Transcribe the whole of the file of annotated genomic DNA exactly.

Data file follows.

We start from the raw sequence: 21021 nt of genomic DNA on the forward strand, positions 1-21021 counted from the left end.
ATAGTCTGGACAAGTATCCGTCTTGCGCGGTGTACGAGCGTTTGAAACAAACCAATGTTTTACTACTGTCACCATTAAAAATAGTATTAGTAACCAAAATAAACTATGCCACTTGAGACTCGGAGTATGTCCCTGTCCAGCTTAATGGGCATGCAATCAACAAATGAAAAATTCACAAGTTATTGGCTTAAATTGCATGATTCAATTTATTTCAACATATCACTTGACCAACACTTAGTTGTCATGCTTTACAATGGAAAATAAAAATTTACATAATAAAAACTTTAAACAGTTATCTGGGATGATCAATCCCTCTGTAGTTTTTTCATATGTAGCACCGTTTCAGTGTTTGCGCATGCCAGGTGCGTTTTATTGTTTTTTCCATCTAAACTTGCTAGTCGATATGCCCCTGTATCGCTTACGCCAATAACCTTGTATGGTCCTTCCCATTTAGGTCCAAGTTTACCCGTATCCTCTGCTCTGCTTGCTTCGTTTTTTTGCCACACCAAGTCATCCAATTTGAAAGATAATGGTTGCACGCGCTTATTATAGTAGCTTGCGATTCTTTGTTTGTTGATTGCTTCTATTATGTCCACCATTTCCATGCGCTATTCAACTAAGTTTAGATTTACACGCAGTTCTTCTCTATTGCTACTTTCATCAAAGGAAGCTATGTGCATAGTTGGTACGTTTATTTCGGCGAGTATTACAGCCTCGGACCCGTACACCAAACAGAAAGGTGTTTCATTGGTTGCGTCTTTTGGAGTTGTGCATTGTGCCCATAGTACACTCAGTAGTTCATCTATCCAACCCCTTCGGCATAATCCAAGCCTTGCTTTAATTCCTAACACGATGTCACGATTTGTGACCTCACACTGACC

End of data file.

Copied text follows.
We start from the raw sequence: 21021 nt of genomic DNA on the forward strand, positions 1-21021 counted from the left end.
ATAGTCTGGACAAGTATCCGTCTTGCGCGGTGTACGAGCGTTTGAAACAAACCAATGTTTTACTACTGTCACCATTAAAAATAGTATTAGTAACCAAAATAAACTATGCCACTTGAGACTCGGAGTATGTCCCTGTCCAGCTTAATGGGCATGCAATCAACAAATGAAAAATTCACAAGTTATTGGCTTAAATTGCATGATTCAATTTATTTCAACATATCACTTGACCAACACTTAGTTGTCATGCTTTACAATGGAAAATAAAAATTTACATAATAAAAACTTTAAACAGTTATCTGGGATGATCAATCCCTCTGTAGTTTTTTCATATGTAGCACCGTTTCAGTGTTTGCGCATGCCAGGTGCGTTTTATTGTTTTTTCCATCTAAACTTGCTAGTCGATATGCCCCTGTATCGCTTACGCCAATAACCTTGTATGGTCCTTCCCATTTAGGTCCAAGTTTACCCGTATCCTCTGCTCTGCTTGCTTCGTTTTTTTGCCACACCAAGTCATCCAATTTGAAAGATAATGGTTGCACGCGCTTATTATAGTAGCTTGCGATTCTTTGTTTGTTGATTGCTTCTATTATGTCCACCATTTCCATGCGCTATTCAACTAAGTTTAGATTTACACGCAGTTCTTCTCTATTGCTACTTTCATCAAAGGAAGCTATGTGCATAGTTGGTACGTTTATTTCGGCGAGTATTACAGCCTCGGACCCGTACACCAAACAGAAAGGTGTTTCATTGGTTGCGTCTTTTGGAGTTGTGCATTGTGCCCATAGTACACTCAGTAGTTCATCTATCCAACCCCTTCGGCATAATCCAAGCCTTGCTTTAATTCCTAACACGATGTCACGATTTGTGACCTCACACTGACC